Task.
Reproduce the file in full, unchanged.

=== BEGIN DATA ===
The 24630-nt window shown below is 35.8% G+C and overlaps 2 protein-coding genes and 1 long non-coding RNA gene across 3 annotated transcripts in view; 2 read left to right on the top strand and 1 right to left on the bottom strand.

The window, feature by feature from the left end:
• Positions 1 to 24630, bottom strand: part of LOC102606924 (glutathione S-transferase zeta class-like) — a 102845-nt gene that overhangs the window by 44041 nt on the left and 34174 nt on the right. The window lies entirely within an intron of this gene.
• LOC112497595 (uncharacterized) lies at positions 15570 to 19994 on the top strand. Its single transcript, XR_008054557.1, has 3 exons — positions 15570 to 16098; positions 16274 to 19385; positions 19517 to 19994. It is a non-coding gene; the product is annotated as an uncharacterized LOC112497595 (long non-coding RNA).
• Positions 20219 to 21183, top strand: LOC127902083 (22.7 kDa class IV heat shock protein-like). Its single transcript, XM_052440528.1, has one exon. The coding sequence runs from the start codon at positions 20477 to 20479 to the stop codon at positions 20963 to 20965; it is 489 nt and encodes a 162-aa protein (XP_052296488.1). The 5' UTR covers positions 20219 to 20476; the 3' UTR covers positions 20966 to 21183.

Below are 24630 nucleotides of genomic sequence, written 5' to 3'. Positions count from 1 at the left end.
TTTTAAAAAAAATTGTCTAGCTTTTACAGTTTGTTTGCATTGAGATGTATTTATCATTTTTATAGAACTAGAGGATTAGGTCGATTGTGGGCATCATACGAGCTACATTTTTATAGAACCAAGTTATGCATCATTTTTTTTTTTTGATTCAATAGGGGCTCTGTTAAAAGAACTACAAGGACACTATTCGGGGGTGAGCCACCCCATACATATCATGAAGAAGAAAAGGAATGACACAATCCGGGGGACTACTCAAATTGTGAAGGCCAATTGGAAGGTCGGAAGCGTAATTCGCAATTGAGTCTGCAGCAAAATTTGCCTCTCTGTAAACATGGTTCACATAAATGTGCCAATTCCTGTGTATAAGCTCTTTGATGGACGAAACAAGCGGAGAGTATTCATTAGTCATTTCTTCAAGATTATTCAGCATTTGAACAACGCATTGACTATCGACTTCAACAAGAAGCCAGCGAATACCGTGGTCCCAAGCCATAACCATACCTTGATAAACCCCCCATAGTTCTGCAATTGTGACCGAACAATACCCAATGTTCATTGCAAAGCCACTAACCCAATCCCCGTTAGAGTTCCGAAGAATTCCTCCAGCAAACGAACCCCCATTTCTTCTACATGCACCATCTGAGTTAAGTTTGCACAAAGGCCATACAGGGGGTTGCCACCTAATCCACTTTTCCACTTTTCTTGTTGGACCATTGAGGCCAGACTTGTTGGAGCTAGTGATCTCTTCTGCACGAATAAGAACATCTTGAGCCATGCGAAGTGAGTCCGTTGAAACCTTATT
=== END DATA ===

The 24630-nt window shown below is 35.8% G+C and overlaps 2 protein-coding genes and 1 long non-coding RNA gene across 3 annotated transcripts in view; 2 read left to right on the top strand and 1 right to left on the bottom strand.

The window, feature by feature from the left end:
• Positions 1 to 24630, bottom strand: part of LOC102606924 (glutathione S-transferase zeta class-like) — a 102845-nt gene that overhangs the window by 44041 nt on the left and 34174 nt on the right. The window lies entirely within an intron of this gene.
• LOC112497595 (uncharacterized) lies at positions 15570 to 19994 on the top strand. Its single transcript, XR_008054557.1, has 3 exons — positions 15570 to 16098; positions 16274 to 19385; positions 19517 to 19994. It is a non-coding gene; the product is annotated as an uncharacterized LOC112497595 (long non-coding RNA).
• Positions 20219 to 21183, top strand: LOC127902083 (22.7 kDa class IV heat shock protein-like). Its single transcript, XM_052440528.1, has one exon. The coding sequence runs from the start codon at positions 20477 to 20479 to the stop codon at positions 20963 to 20965; it is 489 nt and encodes a 162-aa protein (XP_052296488.1). The 5' UTR covers positions 20219 to 20476; the 3' UTR covers positions 20966 to 21183.

Below are 24630 nucleotides of genomic sequence, written 5' to 3'. Positions count from 1 at the left end.
TTTTAAAAAAAATTGTCTAGCTTTTACAGTTTGTTTGCATTGAGATGTATTTATCATTTTTATAGAACTAGAGGATTAGGTCGATTGTGGGCATCATACGAGCTACATTTTTATAGAACCAAGTTATGCATCATTTTTTTTTTTTGATTCAATAGGGGCTCTGTTAAAAGAACTACAAGGACACTATTCGGGGGTGAGCCACCCCATACATATCATGAAGAAGAAAAGGAATGACACAATCCGGGGGACTACTCAAATTGTGAAGGCCAATTGGAAGGTCGGAAGCGTAATTCGCAATTGAGTCTGCAGCAAAATTTGCCTCTCTGTAAACATGGTTCACATAAATGTGCCAATTCCTGTGTATAAGCTCTTTGATGGACGAAACAAGCGGAGAGTATTCATTAGTCATTTCTTCAAGATTATTCAGCATTTGAACAACGCATTGACTATCGACTTCAACAAGAAGCCAGCGAATACCGTGGTCCCAAGCCATAACCATACCTTGATAAACCCCCCATAGTTCTGCAATTGTGACCGAACAATACCCAATGTTCATTGCAAAGCCACTAACCCAATCCCCGTTAGAGTTCCGAAGAATTCCTCCAGCAAACGAACCCCCATTTCTTCTACATGCACCATCTGAGTTAAGTTTGCACAAAGGCCATACAGGGGGTTGCCACCTAATCCACTTTTCCACTTTTCTTGTTGGACCATTGAGGCCAGACTTGTTGGAGCTAGTGATCTCTTCTGCACGAATAAGAACATCTTGAGCCATGCGAAGTGAGTCCGTTGAAACCTTATT